Staring @ the Sun, 63
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I collected several GB of data in the cul de sac; this is just the most spectacular group. Seeing was awful, so I took long clips which I concatenated in VirtualDub before asking AVIStack 2 to pick the best 125 frames. The b/w image above comes from 2,400 frames; the color from 1,700. High, thin clouds made prominence photography challenging:
The same high clouds that made solar photography tough today made this photograph possible:
That's the most vivid circumzenithal arc I've ever seen. Right click and "view image" to see it at higher resolution. (Canon 5D, 24-105 F4L @ 95mm)
11/16/2012. Another day, another 50GB. The black and white image is a six-frame mosaic of sprawling active regions 1614 and 1615. The color shot is a look at (hyper) active region 1613. I was observing from the cul de sac using the 90mm solar outfit powered from the Honda's auxillary power outlet (a cigaette lighter plug by any other name), and, as usual, the best 150 frames from each 1GB clip were used to produce these web-sized distillations:
Right click and "View Image" for larger images
Today's skies offered excellent seeing with just enough high haze to light up a sun dog to the west of the Sun from time to time. The good conditions let me use 1GB clips to good advantage, though I couldn't resist a few massive files to see what could be done with them. The color photo there comes from a 2,400 frame clip; I'm sure finer detail can be teased out of it. Seeing was quite slow and of small amplitude. You can see stuff when the pond is this still.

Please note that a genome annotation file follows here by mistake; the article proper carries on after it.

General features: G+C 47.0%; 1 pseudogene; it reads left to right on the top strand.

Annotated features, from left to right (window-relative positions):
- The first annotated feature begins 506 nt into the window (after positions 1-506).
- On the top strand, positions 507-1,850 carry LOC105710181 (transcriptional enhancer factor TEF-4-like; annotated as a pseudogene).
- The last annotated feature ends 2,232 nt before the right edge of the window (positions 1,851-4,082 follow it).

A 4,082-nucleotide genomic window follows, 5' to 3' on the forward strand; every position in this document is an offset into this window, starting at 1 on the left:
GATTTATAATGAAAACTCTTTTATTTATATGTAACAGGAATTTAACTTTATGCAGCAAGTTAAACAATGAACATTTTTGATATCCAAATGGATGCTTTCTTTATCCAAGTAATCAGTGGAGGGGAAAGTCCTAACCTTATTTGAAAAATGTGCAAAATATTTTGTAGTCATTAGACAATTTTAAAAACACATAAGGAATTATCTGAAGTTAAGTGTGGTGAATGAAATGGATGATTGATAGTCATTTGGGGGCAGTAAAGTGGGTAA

11/17/2012. You'd know some physics if this frame held no mysteries: here are the hot and "cold" (hot and hotter?) plasma rivers surrounding active region 11613 on the Sun. It's a 3-frame mosaic made from our cul de sac -- best 150 out of 900 frames times three, aligned, stacked, and sharpened to defeat atmospheric turbulence. The 21st Century is a GOOD time to be an amateur astronomer.
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